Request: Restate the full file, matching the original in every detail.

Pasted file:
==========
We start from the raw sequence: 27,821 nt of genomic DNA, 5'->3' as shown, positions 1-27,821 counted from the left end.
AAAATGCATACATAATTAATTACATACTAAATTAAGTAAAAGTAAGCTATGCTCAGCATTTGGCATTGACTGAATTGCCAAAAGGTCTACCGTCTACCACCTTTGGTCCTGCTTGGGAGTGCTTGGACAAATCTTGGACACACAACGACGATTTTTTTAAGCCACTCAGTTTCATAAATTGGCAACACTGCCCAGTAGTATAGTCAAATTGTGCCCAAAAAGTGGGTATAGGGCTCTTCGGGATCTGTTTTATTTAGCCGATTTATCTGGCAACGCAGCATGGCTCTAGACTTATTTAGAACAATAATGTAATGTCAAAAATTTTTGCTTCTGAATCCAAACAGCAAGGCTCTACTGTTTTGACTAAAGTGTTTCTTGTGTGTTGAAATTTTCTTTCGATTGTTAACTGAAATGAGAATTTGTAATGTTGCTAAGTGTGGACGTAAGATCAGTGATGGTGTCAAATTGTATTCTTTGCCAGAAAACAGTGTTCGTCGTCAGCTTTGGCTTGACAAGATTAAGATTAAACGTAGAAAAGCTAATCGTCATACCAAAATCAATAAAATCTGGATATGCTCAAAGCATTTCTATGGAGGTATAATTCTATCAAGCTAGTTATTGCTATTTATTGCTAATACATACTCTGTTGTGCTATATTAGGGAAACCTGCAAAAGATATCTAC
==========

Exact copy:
We start from the raw sequence: 27,821 nt of genomic DNA, 5'->3' as shown, positions 1-27,821 counted from the left end.
AAAATGCATACATAATTAATTACATACTAAATTAAGTAAAAGTAAGCTATGCTCAGCATTTGGCATTGACTGAATTGCCAAAAGGTCTACCGTCTACCACCTTTGGTCCTGCTTGGGAGTGCTTGGACAAATCTTGGACACACAACGACGATTTTTTTAAGCCACTCAGTTTCATAAATTGGCAACACTGCCCAGTAGTATAGTCAAATTGTGCCCAAAAAGTGGGTATAGGGCTCTTCGGGATCTGTTTTATTTAGCCGATTTATCTGGCAACGCAGCATGGCTCTAGACTTATTTAGAACAATAATGTAATGTCAAAAATTTTTGCTTCTGAATCCAAACAGCAAGGCTCTACTGTTTTGACTAAAGTGTTTCTTGTGTGTTGAAATTTTCTTTCGATTGTTAACTGAAATGAGAATTTGTAATGTTGCTAAGTGTGGACGTAAGATCAGTGATGGTGTCAAATTGTATTCTTTGCCAGAAAACAGTGTTCGTCGTCAGCTTTGGCTTGACAAGATTAAGATTAAACGTAGAAAAGCTAATCGTCATACCAAAATCAATAAAATCTGGATATGCTCAAAGCATTTCTATGGAGGTATAATTCTATCAAGCTAGTTATTGCTATTTATTGCTAATACATACTCTGTTGTGCTATATTAGGGAAACCTGCAAAAGATATCTAC